Wednesday, October 17, 2012

Finding Closure from jQuery - lessons learned

Yesterday I spoke about an easier method to starting with Closure Tools, you can get the slides here:

and the demo you can see in action here:

But what I'd like to talk about are some lessons I've learned, mistakes I made and what I'm going to change for the next time.

My spot to talk was on the second day as the second session after lunch. The second day is hard to get interest going and even harder to keep people awake, they've had an after party the night before and the food is settling nicely in their stomachs from lunch.

My first major mistake I made was to leave the lights off. I did this because the speaker before me had turned them off so I decided to leave it. Not a great thing to do when trying to command the attention of a room of sleepy people.

Another major mistake was how technical my speech was. I wanted to get some core concepts across like how goog.ui.component worked and I went in to too much detail. I showed code and where to put things, a better option would be to have a flow chart of it's lifecycle. Another big issue was that I showed goog.ui.component but what I actually used was mvc.Control which inherits from it. I should have just mentioned the inheritance as an aside and explained it all as if it was part of mvc.Control (from plastonjs).

I also wanted to mention the gotchas of programming to make things AO compatible and I gave two examples. I spent way too much time on the second one (a class variable) when it doesn't come up that often. I should instead have just left it out and put in a quick mention of that being the reason for $$ in the G.

I also went the wrong way about showing code. I showed the entire program, then the entire code. and tried to relate it back to parts of the program. I worked bottom up, showing code first then what it did second. I should have broken down the program in to segments, showed that segment then showed the code for it. That way it would be broken up a bit better.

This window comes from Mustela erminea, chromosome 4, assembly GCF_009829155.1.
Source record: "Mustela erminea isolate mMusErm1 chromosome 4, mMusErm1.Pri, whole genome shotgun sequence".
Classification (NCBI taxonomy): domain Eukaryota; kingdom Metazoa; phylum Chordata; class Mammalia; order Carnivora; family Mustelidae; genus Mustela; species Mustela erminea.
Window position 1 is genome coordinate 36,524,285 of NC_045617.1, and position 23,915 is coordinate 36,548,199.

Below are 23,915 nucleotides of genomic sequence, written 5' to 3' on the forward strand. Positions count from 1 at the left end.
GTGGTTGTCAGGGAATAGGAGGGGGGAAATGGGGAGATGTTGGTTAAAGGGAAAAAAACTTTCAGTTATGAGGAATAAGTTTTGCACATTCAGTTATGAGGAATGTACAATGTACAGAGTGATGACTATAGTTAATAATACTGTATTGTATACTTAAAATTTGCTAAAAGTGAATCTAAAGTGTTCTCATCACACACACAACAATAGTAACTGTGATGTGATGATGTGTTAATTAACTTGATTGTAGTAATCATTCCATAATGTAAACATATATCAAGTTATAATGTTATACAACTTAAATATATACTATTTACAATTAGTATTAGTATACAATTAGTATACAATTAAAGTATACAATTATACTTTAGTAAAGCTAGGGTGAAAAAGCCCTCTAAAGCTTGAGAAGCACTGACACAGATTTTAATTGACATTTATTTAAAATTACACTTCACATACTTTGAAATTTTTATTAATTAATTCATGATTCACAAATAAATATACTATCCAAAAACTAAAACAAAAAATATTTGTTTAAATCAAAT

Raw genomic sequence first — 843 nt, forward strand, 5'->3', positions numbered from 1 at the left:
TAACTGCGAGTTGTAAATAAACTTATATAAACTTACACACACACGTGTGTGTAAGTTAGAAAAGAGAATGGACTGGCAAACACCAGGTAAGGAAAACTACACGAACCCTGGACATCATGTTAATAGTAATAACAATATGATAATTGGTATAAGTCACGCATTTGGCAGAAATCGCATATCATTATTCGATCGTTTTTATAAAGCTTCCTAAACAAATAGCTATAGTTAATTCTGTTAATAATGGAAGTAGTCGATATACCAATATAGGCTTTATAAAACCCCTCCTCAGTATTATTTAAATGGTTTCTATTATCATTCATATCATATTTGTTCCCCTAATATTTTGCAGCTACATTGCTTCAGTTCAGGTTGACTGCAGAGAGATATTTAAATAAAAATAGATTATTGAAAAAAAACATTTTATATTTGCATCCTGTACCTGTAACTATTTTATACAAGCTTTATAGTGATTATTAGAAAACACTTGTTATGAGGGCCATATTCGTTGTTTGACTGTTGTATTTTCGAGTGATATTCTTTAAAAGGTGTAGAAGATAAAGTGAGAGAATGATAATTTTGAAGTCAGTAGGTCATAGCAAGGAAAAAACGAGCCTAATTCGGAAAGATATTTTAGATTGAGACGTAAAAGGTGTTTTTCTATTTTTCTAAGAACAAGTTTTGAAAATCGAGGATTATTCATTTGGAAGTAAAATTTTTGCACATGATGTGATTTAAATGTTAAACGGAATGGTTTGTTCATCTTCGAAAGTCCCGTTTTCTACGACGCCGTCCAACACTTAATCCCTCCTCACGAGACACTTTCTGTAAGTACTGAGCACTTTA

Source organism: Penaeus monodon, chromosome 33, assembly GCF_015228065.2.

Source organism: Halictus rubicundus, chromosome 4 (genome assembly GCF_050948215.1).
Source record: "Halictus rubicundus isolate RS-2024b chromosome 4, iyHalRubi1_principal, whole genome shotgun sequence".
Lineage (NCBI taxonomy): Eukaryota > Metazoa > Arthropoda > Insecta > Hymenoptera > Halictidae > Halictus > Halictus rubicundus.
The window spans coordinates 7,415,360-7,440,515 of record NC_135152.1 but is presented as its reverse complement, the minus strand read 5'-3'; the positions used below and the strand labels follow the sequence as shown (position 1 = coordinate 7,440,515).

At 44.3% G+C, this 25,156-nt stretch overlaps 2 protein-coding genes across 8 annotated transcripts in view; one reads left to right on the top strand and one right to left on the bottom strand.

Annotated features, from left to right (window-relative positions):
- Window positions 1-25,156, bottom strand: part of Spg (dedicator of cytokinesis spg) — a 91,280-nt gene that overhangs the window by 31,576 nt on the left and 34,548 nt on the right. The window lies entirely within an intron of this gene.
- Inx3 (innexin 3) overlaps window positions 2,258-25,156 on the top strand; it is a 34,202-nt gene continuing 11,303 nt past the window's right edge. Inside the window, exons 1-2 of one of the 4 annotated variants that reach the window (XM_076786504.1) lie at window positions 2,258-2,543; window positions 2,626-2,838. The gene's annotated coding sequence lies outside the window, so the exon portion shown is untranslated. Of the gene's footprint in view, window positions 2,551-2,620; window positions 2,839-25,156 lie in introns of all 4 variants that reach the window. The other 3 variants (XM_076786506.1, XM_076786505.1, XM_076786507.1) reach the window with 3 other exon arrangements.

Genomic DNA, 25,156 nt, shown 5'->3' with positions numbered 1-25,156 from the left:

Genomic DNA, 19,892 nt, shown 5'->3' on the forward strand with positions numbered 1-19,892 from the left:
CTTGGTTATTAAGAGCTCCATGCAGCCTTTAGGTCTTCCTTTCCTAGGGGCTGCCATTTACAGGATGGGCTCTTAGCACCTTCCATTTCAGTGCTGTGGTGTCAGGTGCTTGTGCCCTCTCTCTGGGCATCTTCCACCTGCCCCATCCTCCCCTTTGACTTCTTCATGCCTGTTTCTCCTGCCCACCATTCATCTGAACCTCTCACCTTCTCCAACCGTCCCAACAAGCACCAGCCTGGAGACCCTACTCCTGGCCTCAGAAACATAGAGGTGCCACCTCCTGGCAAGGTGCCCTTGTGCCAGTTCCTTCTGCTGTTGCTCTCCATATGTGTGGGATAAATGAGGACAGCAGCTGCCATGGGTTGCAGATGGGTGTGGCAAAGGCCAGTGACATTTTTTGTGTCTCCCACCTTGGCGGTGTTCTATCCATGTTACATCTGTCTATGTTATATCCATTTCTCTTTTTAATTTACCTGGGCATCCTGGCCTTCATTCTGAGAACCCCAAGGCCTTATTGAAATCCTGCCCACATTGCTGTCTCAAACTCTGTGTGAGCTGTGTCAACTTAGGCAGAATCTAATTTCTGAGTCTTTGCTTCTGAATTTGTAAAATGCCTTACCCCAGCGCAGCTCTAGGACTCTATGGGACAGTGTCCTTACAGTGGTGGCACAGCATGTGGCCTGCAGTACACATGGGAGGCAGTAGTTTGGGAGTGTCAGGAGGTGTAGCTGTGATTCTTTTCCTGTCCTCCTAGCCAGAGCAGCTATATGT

Also I need to find a better way to describe the benefits rather than diving in to technical details. A presentation is not a classroom, it's a way to get people excited enough to go and find out for themselves. For this I think I need a flashier demo and to show off the compilers compression rather than just tell them it is good. (in case you're wondering here is what I should have shown:)

This shows the gzipped sizes of the javascript needed for each todomvc app at CanJS doesn't have routing and I actually went through to websites to find the minimized size of javascript libraryies when the unminimized was provided. I left the actual coding for the app unminimized if it wasn't minimized already, but as these were between 1-7kb total I don't believe it would have a great impact on the final result.

So what am I going to do? I'm going to spruce up the presentation and show how each component is built one at a time. I'm not going to focus on closure tools and how it works - just it's advantages and how to get started using plovr, the G and PlastronJS - the actual diving in to closure library can come later once the excitement is there.

Tuesday, October 9, 2012

Breaking it down with algorithms II: Fibonacci

This series of posts is designed to not only explain how some algorithms work but also how you can think about problems to come up with your own algorithms.

the Fibonacci series is used in teaching Computer Science as it translates well in to a recursive solution - even if the solution is not ideal. The Fibonacci series starts with a 0 and 1, then each following number is worked out by taking the sum of the two previous numbers. This gives us the formula of:

Fib(n) = Fib(n-1) + Fib(n-2)